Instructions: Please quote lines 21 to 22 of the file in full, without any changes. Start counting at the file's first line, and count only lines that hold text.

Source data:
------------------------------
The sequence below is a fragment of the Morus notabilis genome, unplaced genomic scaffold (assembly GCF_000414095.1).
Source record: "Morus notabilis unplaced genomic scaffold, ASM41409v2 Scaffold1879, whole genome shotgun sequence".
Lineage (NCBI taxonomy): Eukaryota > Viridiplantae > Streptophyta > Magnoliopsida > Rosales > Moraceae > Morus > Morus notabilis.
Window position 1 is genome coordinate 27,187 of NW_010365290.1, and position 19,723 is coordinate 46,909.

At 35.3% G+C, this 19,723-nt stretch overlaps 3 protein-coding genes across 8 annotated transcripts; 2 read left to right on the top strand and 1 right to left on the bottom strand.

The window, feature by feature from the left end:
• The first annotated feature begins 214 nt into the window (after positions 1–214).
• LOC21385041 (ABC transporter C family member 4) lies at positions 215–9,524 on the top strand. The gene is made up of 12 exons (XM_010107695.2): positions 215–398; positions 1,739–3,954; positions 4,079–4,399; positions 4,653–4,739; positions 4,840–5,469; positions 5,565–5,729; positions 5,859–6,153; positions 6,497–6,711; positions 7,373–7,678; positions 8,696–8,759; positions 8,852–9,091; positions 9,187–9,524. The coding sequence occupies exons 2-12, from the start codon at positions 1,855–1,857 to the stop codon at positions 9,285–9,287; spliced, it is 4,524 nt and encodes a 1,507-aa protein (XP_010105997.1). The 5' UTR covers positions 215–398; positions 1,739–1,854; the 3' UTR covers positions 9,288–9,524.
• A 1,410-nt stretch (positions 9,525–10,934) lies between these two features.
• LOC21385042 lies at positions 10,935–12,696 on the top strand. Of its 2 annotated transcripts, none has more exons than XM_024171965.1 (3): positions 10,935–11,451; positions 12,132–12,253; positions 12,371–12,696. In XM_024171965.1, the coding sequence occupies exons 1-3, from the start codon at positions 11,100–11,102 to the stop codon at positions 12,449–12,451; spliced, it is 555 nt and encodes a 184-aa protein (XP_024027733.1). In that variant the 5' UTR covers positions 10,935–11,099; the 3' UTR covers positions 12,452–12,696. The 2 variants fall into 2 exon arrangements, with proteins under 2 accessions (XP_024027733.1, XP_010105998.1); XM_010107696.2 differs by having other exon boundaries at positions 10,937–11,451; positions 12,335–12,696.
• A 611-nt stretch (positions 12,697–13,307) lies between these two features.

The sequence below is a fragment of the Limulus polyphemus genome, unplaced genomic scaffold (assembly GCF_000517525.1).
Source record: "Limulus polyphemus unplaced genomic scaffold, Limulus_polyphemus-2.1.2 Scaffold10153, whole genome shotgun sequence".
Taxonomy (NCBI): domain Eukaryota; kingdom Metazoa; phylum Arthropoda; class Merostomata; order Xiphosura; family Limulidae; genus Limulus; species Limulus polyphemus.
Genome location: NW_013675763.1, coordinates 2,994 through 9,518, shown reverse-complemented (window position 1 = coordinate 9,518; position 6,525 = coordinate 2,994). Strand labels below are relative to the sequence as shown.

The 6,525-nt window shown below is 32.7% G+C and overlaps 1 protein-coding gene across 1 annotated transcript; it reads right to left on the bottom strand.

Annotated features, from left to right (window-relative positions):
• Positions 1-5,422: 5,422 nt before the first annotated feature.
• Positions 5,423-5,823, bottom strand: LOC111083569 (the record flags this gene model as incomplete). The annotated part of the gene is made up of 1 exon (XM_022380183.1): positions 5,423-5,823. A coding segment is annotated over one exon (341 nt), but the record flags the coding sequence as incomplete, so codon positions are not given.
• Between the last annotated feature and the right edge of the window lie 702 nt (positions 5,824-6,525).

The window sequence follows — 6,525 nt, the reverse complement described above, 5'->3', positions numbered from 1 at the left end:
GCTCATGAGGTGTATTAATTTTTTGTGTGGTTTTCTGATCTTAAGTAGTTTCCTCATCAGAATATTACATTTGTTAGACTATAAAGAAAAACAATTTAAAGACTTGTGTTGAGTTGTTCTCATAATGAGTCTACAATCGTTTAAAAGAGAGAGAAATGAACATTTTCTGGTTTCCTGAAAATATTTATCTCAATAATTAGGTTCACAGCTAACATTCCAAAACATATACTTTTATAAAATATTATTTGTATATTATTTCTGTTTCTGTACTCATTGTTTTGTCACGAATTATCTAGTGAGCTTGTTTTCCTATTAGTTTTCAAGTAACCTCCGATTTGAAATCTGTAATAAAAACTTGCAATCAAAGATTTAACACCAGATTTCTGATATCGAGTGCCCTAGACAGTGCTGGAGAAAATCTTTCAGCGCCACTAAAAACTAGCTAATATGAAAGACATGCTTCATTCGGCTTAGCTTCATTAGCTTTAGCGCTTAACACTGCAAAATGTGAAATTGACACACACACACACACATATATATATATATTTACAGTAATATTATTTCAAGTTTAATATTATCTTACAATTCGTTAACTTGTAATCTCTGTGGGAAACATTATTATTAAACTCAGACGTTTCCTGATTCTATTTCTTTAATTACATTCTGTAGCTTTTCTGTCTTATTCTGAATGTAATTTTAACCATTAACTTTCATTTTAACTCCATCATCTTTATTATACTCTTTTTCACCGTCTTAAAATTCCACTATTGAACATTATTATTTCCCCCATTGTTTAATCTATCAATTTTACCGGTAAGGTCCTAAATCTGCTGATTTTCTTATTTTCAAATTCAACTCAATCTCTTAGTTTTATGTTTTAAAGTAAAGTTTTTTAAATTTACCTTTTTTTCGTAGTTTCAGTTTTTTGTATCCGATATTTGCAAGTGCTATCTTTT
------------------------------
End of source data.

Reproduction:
The window sequence follows — 6,525 nt, the reverse complement described above, 5'->3', positions numbered from 1 at the left end:
GCTCATGAGGTGTATTAATTTTTTGTGTGGTTTTCTGATCTTAAGTAGTTTCCTCATCAGAATATTACATTTGTTAGACTATAAAGAAAAACAATTTAAAGACTTGTGTTGAGTTGTTCTCATAATGAGTCTACAATCGTTTAAAAGAGAGAGAAATGAACATTTTCTGGTTTCCTGAAAATATTTATCTCAATAATTAGGTTCACAGCTAACATTCCAAAACATATACTTTTATAAAATATTATTTGTATATTATTTCTGTTTCTGTACTCATTGTTTTGTCACGAATTATCTAGTGAGCTTGTTTTCCTATTAGTTTTCAAGTAACCTCCGATTTGAAATCTGTAATAAAAACTTGCAATCAAAGATTTAACACCAGATTTCTGATATCGAGTGCCCTAGACAGTGCTGGAGAAAATCTTTCAGCGCCACTAAAAACTAGCTAATATGAAAGACATGCTTCATTCGGCTTAGCTTCATTAGCTTTAGCGCTTAACACTGCAAAATGTGAAATTGACACACACACACACACATATATATATATATTTACAGTAATATTATTTCAAGTTTAATATTATCTTACAATTCGTTAACTTGTAATCTCTGTGGGAAACATTATTATTAAACTCAGACGTTTCCTGATTCTATTTCTTTAATTACATTCTGTAGCTTTTCTGTCTTATTCTGAATGTAATTTTAACCATTAACTTTCATTTTAACTCCATCATCTTTATTATACTCTTTTTCACCGTCTTAAAATTCCACTATTGAACATTATTATTTCCCCCATTGTTTAATCTATCAATTTTACCGGTAAGGTCCTAAATCTGCTGATTTTCTTATTTTCAAATTCAACTCAATCTCTTAGTTTTATGTTTTAAAGTAAAGTTTTTTAAATTTACCTTTTTTTCGTAGTTTCAGTTTTTTGTATCCGATATTTGCAAGTGCTATCTTTT